Summary: At thirty-three, talented chef Georgia Gray has everything a woman could want—the top job at one of Manhattan's best restaurants; a posse of smart and savvy gal pals who never let her down; and a platinum-set, cushion-cut diamond engagement ring courtesy of Glenn, the handsome entertainment lawyer who Georgia's overbearing mother can't wait for her to marry. The table is set for the ambitious bride-to-be until a scathing restaurant review destroys her reputation. To add salt to her wounds, Glenn suddenly calls off the wedding.
Brokenhearted, Georgia escapes to the Italian countryside, where she sharpens her skills at a trattoria run by a world-class chef who seems to have it all—a devoted lover, a magnificent villa, and most important, a kitchen of her own. Georgia quells her longings with Italy's delectable offerings: fine wine, luscious cheeses, cerulean blue skies, and irresistible Gianni—an expert in the vineyard and the bedroom. So when Gianni tempts Georgia to stay in Italy with an offer no sane top chef could refuse, why can't she say yes?
An appetite for something more looms large in Georgia's heart – the desire to run her own restaurant in the city she loves. But having left New York with her career in flames, she'll need to stir up more than just courage if she's to realize her dreams and find her way home. -- Gallery
Three things I absolutely love are food, New York and Italy, so I admit to being drawn to GEORGIA'S KITCHEN by Jenny Nelson because it was a book about a chef who lives in New York and visits Italy. To make things even better, I thought the basic premise of GEORGIA'S KITCHEN sounded kind of cute -- almost a coming-of-age story for a woman in her 30s. A woman who seems to have it all -- a great job, supportive friends, and a dream job -- finds that her entire world falls apart when she receives a horrific newspaper review of her cooking. To add insult to injury, on the exact same day as the review, her fiance decides that he doesn't want to marry her. GEORGIA'S KITCHEN tells the story of how Georgia manages to bounce back from these events and truly realize what she wants out of her life.
I thought GEORGIA'S KITCHEN was a light, fun read. It had many elements of chick lit (not that there's anything wrong with that!) but there were a few themes that made it a more serious read. It definitely kept me entertained for a few hours, but I wouldn't go so far as to say that I loved it. I felt like the story and the characters were kind of predictable, but that's not a huge problem to me in a book like this. Overall, I'd say that I thought GEORGIA'S KITCHEN was a cute summer read, and I think many women will enjoy this story.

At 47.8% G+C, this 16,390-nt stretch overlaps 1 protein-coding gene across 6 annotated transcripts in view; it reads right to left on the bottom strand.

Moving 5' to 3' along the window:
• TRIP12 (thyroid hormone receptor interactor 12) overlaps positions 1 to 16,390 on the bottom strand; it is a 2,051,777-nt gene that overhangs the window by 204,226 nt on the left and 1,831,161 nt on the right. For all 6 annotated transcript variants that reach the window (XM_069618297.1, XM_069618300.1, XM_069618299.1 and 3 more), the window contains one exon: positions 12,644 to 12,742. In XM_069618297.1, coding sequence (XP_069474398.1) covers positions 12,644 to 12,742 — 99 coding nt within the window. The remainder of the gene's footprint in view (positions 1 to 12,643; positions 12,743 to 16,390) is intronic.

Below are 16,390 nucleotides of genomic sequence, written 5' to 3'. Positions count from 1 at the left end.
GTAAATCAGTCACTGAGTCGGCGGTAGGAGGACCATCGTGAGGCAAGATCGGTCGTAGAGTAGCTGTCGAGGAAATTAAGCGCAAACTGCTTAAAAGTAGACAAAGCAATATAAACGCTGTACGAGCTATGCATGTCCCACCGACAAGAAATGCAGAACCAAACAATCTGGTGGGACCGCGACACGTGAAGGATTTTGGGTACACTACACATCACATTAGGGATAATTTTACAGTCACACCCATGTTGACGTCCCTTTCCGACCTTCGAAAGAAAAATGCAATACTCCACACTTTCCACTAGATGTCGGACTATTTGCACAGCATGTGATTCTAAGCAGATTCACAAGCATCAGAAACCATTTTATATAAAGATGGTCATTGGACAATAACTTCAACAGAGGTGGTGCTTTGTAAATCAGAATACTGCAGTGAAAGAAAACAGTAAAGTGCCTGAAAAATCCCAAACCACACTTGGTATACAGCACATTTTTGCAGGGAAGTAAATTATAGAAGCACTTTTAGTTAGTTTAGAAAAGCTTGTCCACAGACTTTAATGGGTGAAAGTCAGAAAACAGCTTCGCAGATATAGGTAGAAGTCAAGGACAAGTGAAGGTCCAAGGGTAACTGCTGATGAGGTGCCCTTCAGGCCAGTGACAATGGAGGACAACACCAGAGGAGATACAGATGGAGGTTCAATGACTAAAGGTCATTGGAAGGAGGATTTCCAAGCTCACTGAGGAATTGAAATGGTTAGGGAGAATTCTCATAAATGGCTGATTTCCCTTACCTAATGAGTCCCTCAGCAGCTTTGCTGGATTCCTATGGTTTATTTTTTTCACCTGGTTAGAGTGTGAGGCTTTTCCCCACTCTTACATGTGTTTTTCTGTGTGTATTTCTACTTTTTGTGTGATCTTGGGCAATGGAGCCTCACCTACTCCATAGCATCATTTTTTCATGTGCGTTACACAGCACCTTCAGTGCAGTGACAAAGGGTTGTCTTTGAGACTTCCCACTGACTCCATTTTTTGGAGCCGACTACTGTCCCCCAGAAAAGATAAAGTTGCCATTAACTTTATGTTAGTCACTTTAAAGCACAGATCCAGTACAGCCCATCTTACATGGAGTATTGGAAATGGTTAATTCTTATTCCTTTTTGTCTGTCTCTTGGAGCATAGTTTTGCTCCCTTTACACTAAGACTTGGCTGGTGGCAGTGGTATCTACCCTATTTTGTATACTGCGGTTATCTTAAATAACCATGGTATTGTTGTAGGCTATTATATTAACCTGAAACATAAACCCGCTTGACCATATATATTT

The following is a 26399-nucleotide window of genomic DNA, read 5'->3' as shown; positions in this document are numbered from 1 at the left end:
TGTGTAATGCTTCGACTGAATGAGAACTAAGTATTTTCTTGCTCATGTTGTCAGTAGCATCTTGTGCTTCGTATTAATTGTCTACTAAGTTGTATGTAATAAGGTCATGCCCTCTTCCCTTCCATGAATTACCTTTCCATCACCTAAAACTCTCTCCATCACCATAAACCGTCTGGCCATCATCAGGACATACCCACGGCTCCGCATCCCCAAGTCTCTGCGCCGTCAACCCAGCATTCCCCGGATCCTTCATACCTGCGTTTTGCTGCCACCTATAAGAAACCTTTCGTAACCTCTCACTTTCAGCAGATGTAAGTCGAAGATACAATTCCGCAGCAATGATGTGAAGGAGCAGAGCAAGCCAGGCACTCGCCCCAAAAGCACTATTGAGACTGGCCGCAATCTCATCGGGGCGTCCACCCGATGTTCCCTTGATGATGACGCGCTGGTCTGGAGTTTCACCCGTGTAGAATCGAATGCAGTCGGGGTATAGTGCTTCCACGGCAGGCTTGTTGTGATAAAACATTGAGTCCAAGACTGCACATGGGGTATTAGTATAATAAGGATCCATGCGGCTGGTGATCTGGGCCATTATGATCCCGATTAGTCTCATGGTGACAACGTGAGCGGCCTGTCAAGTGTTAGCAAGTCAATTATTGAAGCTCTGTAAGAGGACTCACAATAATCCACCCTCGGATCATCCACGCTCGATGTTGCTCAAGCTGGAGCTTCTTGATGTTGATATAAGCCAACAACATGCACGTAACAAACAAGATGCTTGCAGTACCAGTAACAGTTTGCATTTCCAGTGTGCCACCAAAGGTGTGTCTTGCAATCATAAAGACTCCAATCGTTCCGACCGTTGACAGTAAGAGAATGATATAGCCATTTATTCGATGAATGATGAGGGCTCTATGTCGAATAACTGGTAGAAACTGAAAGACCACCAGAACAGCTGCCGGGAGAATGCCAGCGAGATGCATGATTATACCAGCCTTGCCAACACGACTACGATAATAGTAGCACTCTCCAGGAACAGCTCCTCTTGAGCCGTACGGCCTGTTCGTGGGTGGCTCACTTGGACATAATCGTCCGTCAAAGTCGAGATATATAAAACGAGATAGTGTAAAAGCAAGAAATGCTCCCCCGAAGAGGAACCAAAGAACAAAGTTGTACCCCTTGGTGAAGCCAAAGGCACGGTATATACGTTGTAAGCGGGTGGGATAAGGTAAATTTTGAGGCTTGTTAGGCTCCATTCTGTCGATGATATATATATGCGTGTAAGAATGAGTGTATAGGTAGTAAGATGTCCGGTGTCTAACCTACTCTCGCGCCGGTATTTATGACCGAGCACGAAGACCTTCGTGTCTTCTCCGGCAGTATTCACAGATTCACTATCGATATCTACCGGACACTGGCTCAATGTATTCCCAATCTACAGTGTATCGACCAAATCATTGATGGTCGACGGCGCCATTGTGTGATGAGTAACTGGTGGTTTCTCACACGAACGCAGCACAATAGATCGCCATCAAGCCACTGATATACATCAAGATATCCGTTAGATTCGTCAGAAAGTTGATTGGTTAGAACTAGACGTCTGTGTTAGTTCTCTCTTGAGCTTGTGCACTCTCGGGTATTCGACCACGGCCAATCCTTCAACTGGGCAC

GEORGIA'S KITCHEN does include a lot of elements that define today's chick lit as well as current women's fiction. There is a likable (and relatively well-developed) character in Georgia, colorful supporting characters, romance, and even wonderful descriptions of food! However, there were some special things about GEORGIA'S KITCHEN that did make it stand out to me.
I really enjoyed that the book's setting alternated between New York City and Italy. I felt as if the author did a good job of capturing the essence of both places, I definitely liked all of the descriptions of the Italian countryside and the Italian delicacies. But what I most appreciated was how Georgia's character really began to shine (and mature) during her time in Italy.
Georgia is just a character that I think many women will relate to. (Even if you don't relate to her yourself, you will definitely see someone you do know in her character.) She is young and talented and seems to know what she wants out of life, but she is also somewhat unsure and even a little bit insecure. I couldn't help but feel sympathy for her, although at the same time, I was glad that her life turned upside down because I think it made her a better woman. She eventually learned, with the help of her wonderful friends, what she really wanted out of life. I felt as if GEORGIA'S KITCHEN demonstrated not only the resilience of women (and Georgia in particular), but also the importance of having loved ones' support in our lives.
There is a reading group guide available for GEORGIA'S KITCHEN, and I do think it would be a fun book to discuss with friends (especially if your group is looking for a lighter read.) Since such a big part of the story is about food and Italy, imagine how creative you could get at the meeting! Some of the themes in this novel besides food! are love, relationships, friendships, self-awareness, mother/daughter relationships, acceptance, perseverance, and living your dreams.
If you are a fan of light women's fiction or books about food and Italy, then I recommend giving GEORGIA'S KITCHEN a try!
Thanks to BookSparks PR for providing me with a copy of this novel.
Contest alert: Author Jenny Nelson is running a fabulous giveaway in concert with the release of GEORGIA'S KITCHEN. Click here for details.
When you order Georgia’s Kitchen the week of the book’s release and email your receipt to firstname.lastname@example.org, you’ll be entered to win this fantastic giveaway. Send in your receipt and you could win a basket full of books, magazines and foodie goodies, including:
Everyday Italian by Giada DeLaurentiis
After You by Julie Buxbaum
Super in the City by Daphne Uviller
She’s Gone Country and Flirting with Forty by Jane Porter
Girls in Trucks and Men and Dogs by Katie Crouch
I Loved, I Lost, I Made Spaghetti by Giulia Melucci
Eat, Pray, Love by Elizabeth Gilbert
A one-year subscription to either: Food and Wine, Bon Appetit, Fine Cooking or Everyday with Rachael Ray
A $50 gift certificate to Crate & Barrel